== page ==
Posts Tagged ‘white matter’
Background: High Definition Fiber Tracking (HDFT) is a novel combination of processing, reconstruction, and tractography methods that can track white matter fibers from cortex, through complex fiber crossings, to cortical and subcortical targets with sub-voxel resolution.
Objective: To perform neuroanatomical validation of HDFT and investigate its neurosurgical applications.
Methods: Six neurologically healthy adults and 36 patients with brain lesions were studied. Diffusion Spectrum Imaging (DSI) data were reconstructed using a Generalized Q-Ball Imaging (GQI) approach. Fiber dissection studies were performed in 20 human brains and selected dissection results were compared with tractography.
Achille Louis Foville’s Atlas of Brain Anatomy (1844) is one of the most artistic and detailed works on neuroanatomy in the medical literature. The outstanding drawings by the two artists, Emile Beau and Frederic-Michel Bion, highlight all the philosophy, ability and sensibility of A. L. Foville in carefully dissecting the superficial and deep structures of the brain and spinal cord. Several plates show true brain fiber dissections of high artistic and academic value.
Due to an early misrecognition in the medical literature, “Inferior Foville’s syndrome” has been wrongly attributed to Achille Louis Foville rather than his son, Achille Louis Francois Foville (1832-1887), also called Defoville. Therefore, we suggest that Defoville, who actually described the pontine syndrome for the first time in the neurological literature, deserves to be credited for this syndrome called “Defoville’s syndrome.”
Through analysis of the political and scientific events in France in the 19th century, we highlight the invaluable contributions of A. L. Foville and his son to the history of neuroanatomy and neurology.
From: Achille Louis Foville’s Atlas of Brain Anatomy and Defoville’s Syndrome by Brogna et al
Editor Choice: Microsurgical Anatomy of the Anterior Commissure: Correlations With Diffusion Tensor Imaging Fiber Tracking and Clinical Relevance
OBJECTIVE: To describe the anterior commissure with the use of a fiber dissection technique by focusing on the morphology (length and breadth of the 2 portions), the course, and the relations with neighboring fasciculi, particularly in the temporal stem.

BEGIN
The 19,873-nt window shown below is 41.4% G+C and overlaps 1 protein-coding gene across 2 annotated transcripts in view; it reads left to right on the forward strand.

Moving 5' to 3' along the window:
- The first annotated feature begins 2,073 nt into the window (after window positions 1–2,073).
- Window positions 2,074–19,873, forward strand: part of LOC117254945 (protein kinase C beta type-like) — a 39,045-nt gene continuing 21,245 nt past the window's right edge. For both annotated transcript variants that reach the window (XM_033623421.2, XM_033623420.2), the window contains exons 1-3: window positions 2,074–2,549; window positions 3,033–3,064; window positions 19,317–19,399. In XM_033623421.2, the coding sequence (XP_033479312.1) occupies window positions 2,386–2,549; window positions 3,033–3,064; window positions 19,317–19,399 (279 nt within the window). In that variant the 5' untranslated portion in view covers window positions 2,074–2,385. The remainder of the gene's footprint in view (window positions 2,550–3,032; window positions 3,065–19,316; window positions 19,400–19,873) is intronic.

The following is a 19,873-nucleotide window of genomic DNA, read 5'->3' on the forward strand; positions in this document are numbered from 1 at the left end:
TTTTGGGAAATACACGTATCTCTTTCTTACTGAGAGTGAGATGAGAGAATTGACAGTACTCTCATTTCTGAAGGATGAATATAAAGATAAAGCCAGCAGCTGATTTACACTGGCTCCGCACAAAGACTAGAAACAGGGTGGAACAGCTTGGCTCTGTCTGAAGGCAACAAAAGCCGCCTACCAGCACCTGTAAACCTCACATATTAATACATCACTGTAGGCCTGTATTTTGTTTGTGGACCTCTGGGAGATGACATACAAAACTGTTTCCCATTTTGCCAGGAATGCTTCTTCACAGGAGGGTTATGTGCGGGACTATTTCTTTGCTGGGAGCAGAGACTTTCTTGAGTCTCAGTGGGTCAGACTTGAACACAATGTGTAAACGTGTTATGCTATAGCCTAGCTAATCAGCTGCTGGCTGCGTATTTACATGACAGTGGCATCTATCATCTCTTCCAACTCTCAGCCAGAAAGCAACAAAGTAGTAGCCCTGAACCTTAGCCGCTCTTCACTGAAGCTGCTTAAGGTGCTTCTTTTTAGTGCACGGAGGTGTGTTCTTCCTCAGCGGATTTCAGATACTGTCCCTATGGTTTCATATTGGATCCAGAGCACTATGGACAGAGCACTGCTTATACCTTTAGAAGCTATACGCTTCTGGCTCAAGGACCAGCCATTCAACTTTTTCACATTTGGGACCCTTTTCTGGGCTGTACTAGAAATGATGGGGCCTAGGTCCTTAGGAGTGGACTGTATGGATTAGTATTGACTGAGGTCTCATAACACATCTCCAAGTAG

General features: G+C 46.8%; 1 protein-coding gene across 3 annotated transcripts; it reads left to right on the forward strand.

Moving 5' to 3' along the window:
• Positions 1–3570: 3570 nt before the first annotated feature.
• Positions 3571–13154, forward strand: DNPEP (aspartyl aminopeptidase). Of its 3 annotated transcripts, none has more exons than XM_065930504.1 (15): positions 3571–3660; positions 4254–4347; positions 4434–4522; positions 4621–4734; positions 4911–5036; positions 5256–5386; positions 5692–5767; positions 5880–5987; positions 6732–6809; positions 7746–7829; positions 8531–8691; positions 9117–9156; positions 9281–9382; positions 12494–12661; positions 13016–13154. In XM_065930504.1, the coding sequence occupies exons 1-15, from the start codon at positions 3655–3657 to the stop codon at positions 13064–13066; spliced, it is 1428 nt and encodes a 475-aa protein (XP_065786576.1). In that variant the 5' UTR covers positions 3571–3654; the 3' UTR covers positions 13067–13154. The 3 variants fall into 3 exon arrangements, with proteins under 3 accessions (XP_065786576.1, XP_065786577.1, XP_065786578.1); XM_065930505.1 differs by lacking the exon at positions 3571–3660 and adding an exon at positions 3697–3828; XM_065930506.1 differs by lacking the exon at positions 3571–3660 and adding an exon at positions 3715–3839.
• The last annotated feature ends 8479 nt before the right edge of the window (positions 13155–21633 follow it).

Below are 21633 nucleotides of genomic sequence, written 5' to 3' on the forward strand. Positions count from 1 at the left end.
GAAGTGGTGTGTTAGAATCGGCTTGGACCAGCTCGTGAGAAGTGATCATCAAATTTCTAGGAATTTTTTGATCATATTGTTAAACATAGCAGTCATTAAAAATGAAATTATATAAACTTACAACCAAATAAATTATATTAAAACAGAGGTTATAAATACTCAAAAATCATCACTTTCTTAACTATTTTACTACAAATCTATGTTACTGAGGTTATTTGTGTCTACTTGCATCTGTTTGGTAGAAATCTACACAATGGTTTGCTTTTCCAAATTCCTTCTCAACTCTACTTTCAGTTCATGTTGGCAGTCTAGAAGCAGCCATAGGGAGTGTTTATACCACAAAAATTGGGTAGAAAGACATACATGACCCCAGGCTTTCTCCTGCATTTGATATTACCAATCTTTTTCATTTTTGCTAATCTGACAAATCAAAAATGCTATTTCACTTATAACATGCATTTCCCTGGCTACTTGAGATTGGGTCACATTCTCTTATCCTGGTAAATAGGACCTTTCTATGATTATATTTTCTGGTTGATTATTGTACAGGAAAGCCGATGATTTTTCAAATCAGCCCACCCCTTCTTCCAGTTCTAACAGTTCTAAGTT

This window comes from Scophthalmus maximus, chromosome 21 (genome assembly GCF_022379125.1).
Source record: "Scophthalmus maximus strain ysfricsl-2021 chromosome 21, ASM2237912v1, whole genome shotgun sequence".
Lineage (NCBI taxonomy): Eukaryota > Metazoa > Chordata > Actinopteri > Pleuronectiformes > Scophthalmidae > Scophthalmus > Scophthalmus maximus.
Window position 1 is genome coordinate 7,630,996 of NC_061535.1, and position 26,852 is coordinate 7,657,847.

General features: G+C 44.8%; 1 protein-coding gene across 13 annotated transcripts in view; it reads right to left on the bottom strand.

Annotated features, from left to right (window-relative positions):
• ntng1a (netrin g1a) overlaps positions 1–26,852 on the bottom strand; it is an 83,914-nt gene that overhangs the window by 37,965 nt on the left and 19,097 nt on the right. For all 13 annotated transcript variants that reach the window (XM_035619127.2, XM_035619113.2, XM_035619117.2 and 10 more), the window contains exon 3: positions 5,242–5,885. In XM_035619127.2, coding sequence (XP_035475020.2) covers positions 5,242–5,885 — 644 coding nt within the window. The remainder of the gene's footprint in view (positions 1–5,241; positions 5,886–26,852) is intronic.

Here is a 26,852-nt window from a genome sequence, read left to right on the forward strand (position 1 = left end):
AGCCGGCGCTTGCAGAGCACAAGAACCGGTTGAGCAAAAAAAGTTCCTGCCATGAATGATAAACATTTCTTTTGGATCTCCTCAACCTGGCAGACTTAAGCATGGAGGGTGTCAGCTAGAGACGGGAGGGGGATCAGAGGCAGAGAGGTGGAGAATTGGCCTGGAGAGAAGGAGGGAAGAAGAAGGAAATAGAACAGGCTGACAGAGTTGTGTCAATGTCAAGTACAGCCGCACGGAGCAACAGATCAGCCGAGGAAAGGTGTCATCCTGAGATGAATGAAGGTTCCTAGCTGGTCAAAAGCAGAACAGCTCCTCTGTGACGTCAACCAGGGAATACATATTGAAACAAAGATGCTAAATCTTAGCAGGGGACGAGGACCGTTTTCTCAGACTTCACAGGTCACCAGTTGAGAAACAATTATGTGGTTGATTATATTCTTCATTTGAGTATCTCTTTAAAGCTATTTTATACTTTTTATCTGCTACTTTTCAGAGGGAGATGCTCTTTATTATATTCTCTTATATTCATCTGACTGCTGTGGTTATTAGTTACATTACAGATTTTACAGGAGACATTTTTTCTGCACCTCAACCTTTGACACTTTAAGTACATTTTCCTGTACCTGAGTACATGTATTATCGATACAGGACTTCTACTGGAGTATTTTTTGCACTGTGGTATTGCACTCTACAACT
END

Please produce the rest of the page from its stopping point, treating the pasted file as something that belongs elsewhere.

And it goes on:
METHODS: We dissected 8 previously frozen, formalin-fixed human brains under the operating microscope using the fiber dissection described by Klingler. Lateral, inferior, and medial approaches were made.
BACKGROUND: Knowledge of the individual course of the optic radiations (OR) is important to avoid post-operative visual deficits. Cadaveric studies of the visual pathways are limited because it has not been possible to accurately separate the OR from neighboring tracts and results may not apply to individual patients. Diffusion tensor imaging (DTI) studies may be able to demonstrate the relationships between the OR and neighboring fibers in vivo in individual subjects.
OBJECTIVE: To use DTI tractography to study the OR and Meyer’s loop (ML) anatomy in vivo.
METHODS: Ten healthy subjects underwent magnetic resonance imaging with diffusion imaging at 3T. Using a fiducial-based DTI tractography tool (Slicer 3.3), seeds were placed near the lateral geniculate nucleus (LGN) to reconstruct individual visual pathways and neighboring tracts. Projections of the optic radiations onto 3D brain models were shown individually in order to quantify relationships to key landmarks.